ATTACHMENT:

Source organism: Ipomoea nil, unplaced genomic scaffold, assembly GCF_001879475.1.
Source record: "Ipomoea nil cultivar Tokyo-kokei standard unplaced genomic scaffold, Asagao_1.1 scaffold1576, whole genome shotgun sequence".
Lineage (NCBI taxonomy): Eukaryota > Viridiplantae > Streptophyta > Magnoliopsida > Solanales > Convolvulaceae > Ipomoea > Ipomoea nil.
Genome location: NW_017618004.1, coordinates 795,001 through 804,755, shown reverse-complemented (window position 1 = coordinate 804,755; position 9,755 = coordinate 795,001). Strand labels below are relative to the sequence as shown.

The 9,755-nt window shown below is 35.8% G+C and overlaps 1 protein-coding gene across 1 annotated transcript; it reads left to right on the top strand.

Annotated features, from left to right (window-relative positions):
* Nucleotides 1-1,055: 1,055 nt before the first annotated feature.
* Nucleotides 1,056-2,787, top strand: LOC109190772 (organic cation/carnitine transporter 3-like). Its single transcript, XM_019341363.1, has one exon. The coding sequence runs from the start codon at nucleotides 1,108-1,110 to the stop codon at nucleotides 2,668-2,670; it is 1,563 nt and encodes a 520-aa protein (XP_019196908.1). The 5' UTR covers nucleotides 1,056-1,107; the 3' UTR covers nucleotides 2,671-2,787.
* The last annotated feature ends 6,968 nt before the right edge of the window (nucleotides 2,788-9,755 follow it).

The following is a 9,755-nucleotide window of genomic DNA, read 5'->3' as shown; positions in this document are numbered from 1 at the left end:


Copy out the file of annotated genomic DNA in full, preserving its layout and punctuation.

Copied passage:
Source organism: Ipomoea nil, unplaced genomic scaffold, assembly GCF_001879475.1.
Source record: "Ipomoea nil cultivar Tokyo-kokei standard unplaced genomic scaffold, Asagao_1.1 scaffold1576, whole genome shotgun sequence".
Lineage (NCBI taxonomy): Eukaryota > Viridiplantae > Streptophyta > Magnoliopsida > Solanales > Convolvulaceae > Ipomoea > Ipomoea nil.
Genome location: NW_017618004.1, coordinates 795,001 through 804,755, shown reverse-complemented (window position 1 = coordinate 804,755; position 9,755 = coordinate 795,001). Strand labels below are relative to the sequence as shown.

The 9,755-nt window shown below is 35.8% G+C and overlaps 1 protein-coding gene across 1 annotated transcript; it reads left to right on the top strand.

Annotated features, from left to right (window-relative positions):
* Nucleotides 1-1,055: 1,055 nt before the first annotated feature.
* Nucleotides 1,056-2,787, top strand: LOC109190772 (organic cation/carnitine transporter 3-like). Its single transcript, XM_019341363.1, has one exon. The coding sequence runs from the start codon at nucleotides 1,108-1,110 to the stop codon at nucleotides 2,668-2,670; it is 1,563 nt and encodes a 520-aa protein (XP_019196908.1). The 5' UTR covers nucleotides 1,056-1,107; the 3' UTR covers nucleotides 2,671-2,787.
* The last annotated feature ends 6,968 nt before the right edge of the window (nucleotides 2,788-9,755 follow it).

The following is a 9,755-nucleotide window of genomic DNA, read 5'->3' as shown; positions in this document are numbered from 1 at the left end: